US2155718A - Wash-pipe anchor - Google Patents

Wash-pipe anchor Download PDF

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Publication number
US2155718A
US2155718A US50524A US5052435A US2155718A US 2155718 A US2155718 A US 2155718A US 50524 A US50524 A US 50524A US 5052435 A US5052435 A US 5052435A US 2155718 A US2155718 A US 2155718A
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Prior art keywords
screen
wash
well
pipe
mud
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Expired - Lifetime
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US50524A
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Leslie A Layne
Louis C Mundt
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Layne
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    • EFIXED CONSTRUCTIONS
    • E21EARTH DRILLING; MINING
    • E21BEARTH DRILLING, e.g. DEEP DRILLING; OBTAINING OIL, GAS, WATER, SOLUBLE OR MELTABLE MATERIALS OR A SLURRY OF MINERALS FROM WELLS
    • E21B37/00Methods or apparatus for cleaning boreholes or wells
    • E21B37/08Methods or apparatus for cleaning boreholes or wells cleaning in situ of down-hole filters, screens, e.g. casing perforations, or gravel packs

Description

April 25, 1939. l.. A. LAYNE ET AL WASH-PIPE ANCHOR I Filed Nov. l9. 1935 INVENTOR. A YN E TTORNEY Jlvllllll. L

Patented Apr. 25, 1939 UNITED STATES WASHfPIPE ANCHOR.

Leslie A. Layne and Louis C.- Mundt, Houston, Tex.; said Mundt assignor to said Layne Appn'canon memberJ 19, 1935, serial No. 50,524 4 claims. (ci. 16s-1o) The invention relates to an anchor for the wash pipe which is used in completing a well when it is desired to wash the drilling mud or other foreign materials from the well screen and the face of the formation as the well is completed.

the producing formation so that the well may be completed in safety. When the screen has been set, however, it is then desirable to wash out this column of 'mud and thev face of the producing formation so as to increase the produc- 0 tion. It is usual to run the strainer or screen into the well while it is iilledl with this mud formation, and it is, of course, necessary then to wash the screen thoroughly so that it will not be clogged with this mud. In order to do vthis 25 it is desirable to prevent any excess pressure on the inside of the screen whichwould have a tendency to cause a flow of liquid from the in-` sideito the outside of the screen.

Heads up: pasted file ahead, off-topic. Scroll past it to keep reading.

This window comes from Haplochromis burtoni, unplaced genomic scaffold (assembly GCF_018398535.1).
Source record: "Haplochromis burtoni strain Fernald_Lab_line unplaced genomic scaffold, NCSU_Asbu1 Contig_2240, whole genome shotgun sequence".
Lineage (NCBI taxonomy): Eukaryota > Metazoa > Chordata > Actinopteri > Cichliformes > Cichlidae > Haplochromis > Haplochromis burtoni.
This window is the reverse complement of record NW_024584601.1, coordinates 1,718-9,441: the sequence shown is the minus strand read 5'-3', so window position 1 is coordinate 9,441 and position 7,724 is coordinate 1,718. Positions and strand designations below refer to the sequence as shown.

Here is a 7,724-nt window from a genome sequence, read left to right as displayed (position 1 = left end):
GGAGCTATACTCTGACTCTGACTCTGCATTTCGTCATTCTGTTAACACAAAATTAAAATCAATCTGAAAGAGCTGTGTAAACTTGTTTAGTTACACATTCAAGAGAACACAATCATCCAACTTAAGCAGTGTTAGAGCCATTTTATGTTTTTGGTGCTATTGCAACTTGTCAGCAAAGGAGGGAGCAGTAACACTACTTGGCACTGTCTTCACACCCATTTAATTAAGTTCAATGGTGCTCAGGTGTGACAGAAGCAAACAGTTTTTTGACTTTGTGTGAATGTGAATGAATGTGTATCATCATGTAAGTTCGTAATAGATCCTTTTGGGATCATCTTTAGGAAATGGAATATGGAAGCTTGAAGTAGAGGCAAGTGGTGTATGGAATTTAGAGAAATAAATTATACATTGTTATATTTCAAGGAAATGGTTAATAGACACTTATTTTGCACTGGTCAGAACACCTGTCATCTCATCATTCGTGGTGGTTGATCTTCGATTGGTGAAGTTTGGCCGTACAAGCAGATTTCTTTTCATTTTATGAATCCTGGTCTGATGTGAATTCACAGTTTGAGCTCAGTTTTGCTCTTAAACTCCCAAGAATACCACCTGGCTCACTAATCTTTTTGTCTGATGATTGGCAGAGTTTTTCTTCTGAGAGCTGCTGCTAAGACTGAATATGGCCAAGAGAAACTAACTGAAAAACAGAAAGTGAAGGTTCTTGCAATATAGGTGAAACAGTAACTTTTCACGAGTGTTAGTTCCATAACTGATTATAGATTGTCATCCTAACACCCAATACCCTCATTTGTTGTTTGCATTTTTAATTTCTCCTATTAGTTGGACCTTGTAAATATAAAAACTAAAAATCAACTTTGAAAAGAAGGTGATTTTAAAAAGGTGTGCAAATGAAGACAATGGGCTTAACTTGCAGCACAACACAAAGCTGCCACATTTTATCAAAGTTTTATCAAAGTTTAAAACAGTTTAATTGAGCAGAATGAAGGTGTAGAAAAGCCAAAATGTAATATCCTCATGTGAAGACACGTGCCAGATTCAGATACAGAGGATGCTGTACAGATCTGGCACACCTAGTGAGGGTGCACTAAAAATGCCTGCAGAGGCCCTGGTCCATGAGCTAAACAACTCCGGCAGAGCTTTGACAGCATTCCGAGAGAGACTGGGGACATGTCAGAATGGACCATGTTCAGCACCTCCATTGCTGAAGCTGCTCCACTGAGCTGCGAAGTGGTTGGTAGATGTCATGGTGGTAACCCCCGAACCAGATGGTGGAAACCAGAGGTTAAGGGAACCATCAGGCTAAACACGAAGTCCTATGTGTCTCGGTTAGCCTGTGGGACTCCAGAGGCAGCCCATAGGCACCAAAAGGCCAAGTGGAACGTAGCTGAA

With the foregoing operations' in ."view, it is 0 one oi' the' objects of the invention to provide a combination seal and anchor for the wash pipe during the washing operation so that no presslre will occur on the fluid which is present inside of the screen and liner.

y, Another object of the invention is to providel ran enlarged sealing head for the washpipe so that the flow o! washing fluid therethrough will exert a downward thrust on the wash pipe and l hold it in sea-ling position so that the washing 0 uid will be forced out at the lower end of the screen rather than leak in'to the a'rea inside of the screen. l y

Another object of the invention is to provide a combination wash line and setting tool assem- 45 bly whereby a seal will be maintained to prevent around the setting tool.

Another object of the invention is to provide a seal at the lower end of the 'wash line so that all of the washing liquid will be discharged outside of lthe screen.

- Still another object of the invention is to pro- -vide a method of setting screen so that vthe screen will not become clogged with mud, which includes the steps of lling the screen with water as it is lowered into the column of mud in the well and then maintaining this water in the screen duringv the well washing operation, so that as a last step of completing the 'ell the water may be forced from the screen t purge it of any small accumulations of mud.

A still further object oi' the invention is to trap a body of oil or water inthe screen during the washing operation.

Other and further objects of the invention will be readilyapparent when the following description is considered in connection with the accompanying drawing wherein:

a Figure 1 is a vertical sectional view of the well bottom with the apparatus in position to effect the washing operation.

Figure 2 is a sectional view of the wash line =head winch is used to form a seal and anchor the wash pipe.

Thewell bore is indicated generally at 2 and the weil casing is iindicated at 3, whilethe producing formation is illustrated rbelow the end of the casing at l.